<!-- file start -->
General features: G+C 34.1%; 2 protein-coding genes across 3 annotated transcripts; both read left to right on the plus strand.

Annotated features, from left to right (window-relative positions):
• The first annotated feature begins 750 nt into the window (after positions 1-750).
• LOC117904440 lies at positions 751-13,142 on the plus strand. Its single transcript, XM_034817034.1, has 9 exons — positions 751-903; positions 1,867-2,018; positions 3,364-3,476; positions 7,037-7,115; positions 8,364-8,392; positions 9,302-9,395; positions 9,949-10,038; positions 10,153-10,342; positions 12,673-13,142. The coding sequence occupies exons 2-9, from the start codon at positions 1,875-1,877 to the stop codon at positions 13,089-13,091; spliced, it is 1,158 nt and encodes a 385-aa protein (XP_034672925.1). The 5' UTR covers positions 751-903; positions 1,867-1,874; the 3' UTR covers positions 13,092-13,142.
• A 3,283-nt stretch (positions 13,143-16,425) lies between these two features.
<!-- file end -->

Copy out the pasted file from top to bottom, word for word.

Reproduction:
General features: G+C 34.1%; 2 protein-coding genes across 3 annotated transcripts; both read left to right on the plus strand.

Annotated features, from left to right (window-relative positions):
• The first annotated feature begins 750 nt into the window (after positions 1-750).
• LOC117904440 lies at positions 751-13,142 on the plus strand. Its single transcript, XM_034817034.1, has 9 exons — positions 751-903; positions 1,867-2,018; positions 3,364-3,476; positions 7,037-7,115; positions 8,364-8,392; positions 9,302-9,395; positions 9,949-10,038; positions 10,153-10,342; positions 12,673-13,142. The coding sequence occupies exons 2-9, from the start codon at positions 1,875-1,877 to the stop codon at positions 13,089-13,091; spliced, it is 1,158 nt and encodes a 385-aa protein (XP_034672925.1). The 5' UTR covers positions 751-903; positions 1,867-1,874; the 3' UTR covers positions 13,092-13,142.
• A 3,283-nt stretch (positions 13,143-16,425) lies between these two features.